"Pleasant…" She draped herself across his chest and smiled teasingly into his eyes as she threaded her fingers through the mat of hair on his chest. Based on her body language, Zack expected her to say something suggestive, but the topic she chose startled a surprised chuckle from him: "Let's see … I know you hate horses, but you like motorcycles and fast cars. Why?"
"Because," he teased, threading his fingers through hers, "they do not gather into herds with their friends when you leave them parked and then try to run you down when you turn your back. They go where you point them."
"Zack," she whispered, lowering her mouth to his, "Motorcycles aren't the only things that go where you point them. I do, too."
Zack knew exactly what she meant. He pointed. She moved lower and bent her head.
* * *
The next morning, she cooked him breakfast. "I'd like to make one more picture—a big one—to prove to the world I can really act," she said while she popped English muffins into the oven.
Sated and relaxed, Zack watched her moving around his kitchen in pleated slacks and a shirt knotted at the midriff. Devoid of sexy clothes and extravagant makeup, she was far more appealing and infinitely lovelier to him. As he'd already discovered, she was also intelligent, sensual, and witty. "Then what?" he asked.
"Then I'd like to quit. I'm thirty. Like you, I want a real life, a meaningful life with something more to think about than my figure and whether or not I'm getting a wrinkle. There's more to life than this glossy, superficial fantasyland we inhabit and perpetrate on the rest of the world."
An unprecedented statement like that from an actress made Rachel an unexpected breath of fresh air to him. Moreover, since she was planning to stop working, it seemed as if he'd actually met a woman who was interested in him, not in what he could do for her career. He was thinking of that when Rachel leaned over his kitchen table and softly said, "How do my dreams compare with yours?"
She was making him an offer, Zack realized, and doing it with quiet courage and no games. He studied her in silence for a moment and then made no attempt to hide the emphatic importance he was placing on his next question. "Do you have children in your dreams, Rachel?"
Sweetly and without hesitation, she said, "Your children?"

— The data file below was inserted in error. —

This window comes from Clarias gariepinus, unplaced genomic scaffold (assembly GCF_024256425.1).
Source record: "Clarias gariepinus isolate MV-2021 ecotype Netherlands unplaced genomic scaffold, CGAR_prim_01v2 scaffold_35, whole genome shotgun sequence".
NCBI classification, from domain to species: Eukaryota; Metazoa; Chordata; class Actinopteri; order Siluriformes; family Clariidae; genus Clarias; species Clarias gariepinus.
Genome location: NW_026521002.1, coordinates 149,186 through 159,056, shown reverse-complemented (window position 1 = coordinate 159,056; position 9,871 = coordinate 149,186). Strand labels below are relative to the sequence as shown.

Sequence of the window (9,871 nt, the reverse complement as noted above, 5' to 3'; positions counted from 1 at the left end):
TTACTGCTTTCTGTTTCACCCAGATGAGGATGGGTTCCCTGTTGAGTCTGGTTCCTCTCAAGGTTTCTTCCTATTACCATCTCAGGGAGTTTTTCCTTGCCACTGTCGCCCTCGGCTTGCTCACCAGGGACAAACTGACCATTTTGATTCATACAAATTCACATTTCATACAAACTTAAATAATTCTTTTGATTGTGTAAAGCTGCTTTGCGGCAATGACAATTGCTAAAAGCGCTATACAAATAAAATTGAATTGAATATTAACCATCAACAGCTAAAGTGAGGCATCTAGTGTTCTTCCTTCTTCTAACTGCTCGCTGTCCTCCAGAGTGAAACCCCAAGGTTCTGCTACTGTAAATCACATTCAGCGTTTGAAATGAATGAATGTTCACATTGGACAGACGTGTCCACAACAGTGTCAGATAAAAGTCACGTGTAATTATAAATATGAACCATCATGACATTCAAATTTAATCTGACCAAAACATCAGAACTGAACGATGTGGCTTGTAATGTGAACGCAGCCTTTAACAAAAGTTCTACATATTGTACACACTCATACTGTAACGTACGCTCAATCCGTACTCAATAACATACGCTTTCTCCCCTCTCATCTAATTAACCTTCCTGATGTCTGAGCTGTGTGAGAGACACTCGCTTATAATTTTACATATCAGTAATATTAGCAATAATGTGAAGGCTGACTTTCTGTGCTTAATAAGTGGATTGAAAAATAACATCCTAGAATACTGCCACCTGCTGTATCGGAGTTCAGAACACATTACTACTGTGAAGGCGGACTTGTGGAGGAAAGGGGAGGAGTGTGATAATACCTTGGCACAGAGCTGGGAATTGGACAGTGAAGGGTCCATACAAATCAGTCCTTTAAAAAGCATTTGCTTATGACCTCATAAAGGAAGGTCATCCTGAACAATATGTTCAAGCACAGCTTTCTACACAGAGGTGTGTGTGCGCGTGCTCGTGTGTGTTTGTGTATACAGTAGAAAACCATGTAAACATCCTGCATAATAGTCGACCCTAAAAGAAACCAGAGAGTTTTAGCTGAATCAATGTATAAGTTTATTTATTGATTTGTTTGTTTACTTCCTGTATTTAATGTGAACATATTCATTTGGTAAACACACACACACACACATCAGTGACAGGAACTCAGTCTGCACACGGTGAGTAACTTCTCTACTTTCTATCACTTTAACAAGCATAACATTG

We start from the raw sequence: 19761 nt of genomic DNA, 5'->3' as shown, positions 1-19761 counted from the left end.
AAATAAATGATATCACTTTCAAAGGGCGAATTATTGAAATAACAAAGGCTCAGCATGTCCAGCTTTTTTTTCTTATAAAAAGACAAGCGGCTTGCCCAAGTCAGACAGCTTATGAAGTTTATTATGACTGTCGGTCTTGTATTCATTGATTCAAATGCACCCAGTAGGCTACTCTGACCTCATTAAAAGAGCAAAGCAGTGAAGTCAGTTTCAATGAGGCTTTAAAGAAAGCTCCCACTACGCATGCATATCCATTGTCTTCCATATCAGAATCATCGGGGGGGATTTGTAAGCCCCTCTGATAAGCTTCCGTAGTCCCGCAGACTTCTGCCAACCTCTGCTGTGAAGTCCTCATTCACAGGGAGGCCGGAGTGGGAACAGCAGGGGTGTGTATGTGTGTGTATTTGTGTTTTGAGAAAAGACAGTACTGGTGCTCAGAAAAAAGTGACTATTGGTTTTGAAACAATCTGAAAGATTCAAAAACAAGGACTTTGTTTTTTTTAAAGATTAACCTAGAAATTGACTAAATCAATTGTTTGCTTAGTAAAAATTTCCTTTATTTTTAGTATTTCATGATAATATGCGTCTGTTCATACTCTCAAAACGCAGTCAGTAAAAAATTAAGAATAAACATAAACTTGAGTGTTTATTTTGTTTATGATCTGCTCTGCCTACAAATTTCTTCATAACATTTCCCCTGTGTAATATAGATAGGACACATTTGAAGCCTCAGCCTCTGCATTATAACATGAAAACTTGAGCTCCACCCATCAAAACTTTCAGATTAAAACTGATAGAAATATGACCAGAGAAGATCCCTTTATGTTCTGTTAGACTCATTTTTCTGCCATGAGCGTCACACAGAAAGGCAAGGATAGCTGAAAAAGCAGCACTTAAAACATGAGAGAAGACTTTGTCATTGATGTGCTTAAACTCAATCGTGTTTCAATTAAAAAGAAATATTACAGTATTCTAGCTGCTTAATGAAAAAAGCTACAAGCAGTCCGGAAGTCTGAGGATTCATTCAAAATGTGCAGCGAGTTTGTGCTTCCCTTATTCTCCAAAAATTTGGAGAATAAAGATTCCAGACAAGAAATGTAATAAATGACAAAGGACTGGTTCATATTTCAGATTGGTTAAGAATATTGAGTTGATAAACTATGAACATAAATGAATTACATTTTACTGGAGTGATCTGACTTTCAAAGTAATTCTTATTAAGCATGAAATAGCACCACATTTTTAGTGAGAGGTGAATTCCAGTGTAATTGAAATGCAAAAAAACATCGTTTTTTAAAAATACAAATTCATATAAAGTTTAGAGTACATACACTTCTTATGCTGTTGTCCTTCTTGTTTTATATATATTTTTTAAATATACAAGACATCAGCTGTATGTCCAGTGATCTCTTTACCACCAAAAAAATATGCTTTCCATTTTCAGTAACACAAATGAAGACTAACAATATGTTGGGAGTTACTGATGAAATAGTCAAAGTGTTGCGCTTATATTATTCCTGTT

"Can we start now?"
Zack burst out laughing at her unexpected reply, then she plopped onto his lap and his laughter faded, replaced by stirrings of tenderness and a vibrant hope, emotions he thought had died when he was eighteen. His hands slid under her shirt, and tenderness merged with passion.
They were married in the graceful gazebo on the lawn of Zack's Carmel estate four months later, while a thousand invited guests, including several governors and senators, looked on. Also present, although uninvited, were dozens of helicopters that hovered overhead, their blades creating cyclones on the lawn that whipped up women's gowns and dislodged toupees, while the reporters who occupied the choppers aimed cameras at the festivities below. Zack's best man was his neighbor in Carmel, industrialist Matthew Farrell, who came up with a solution to the invasion of the press: Glowering at the helicopters hovering frantically overhead, he said, "They ought to repeal the damned First Amendment."
Zack grinned. It was his wedding day, and he was in a rare mood of utter conviviality and quiet optimism, already envisioning cozy evenings with children on his lap and the sort of family life he'd never known. Rachel had wanted this big wedding, and he had wanted to give it to her, although he'd have preferred flying to Tahoe with just a couple of friends. "I could always send someone to the house for some rifles," he joked.
"Good idea. We'll use the gazebo for a bunker and shoot the bastards down."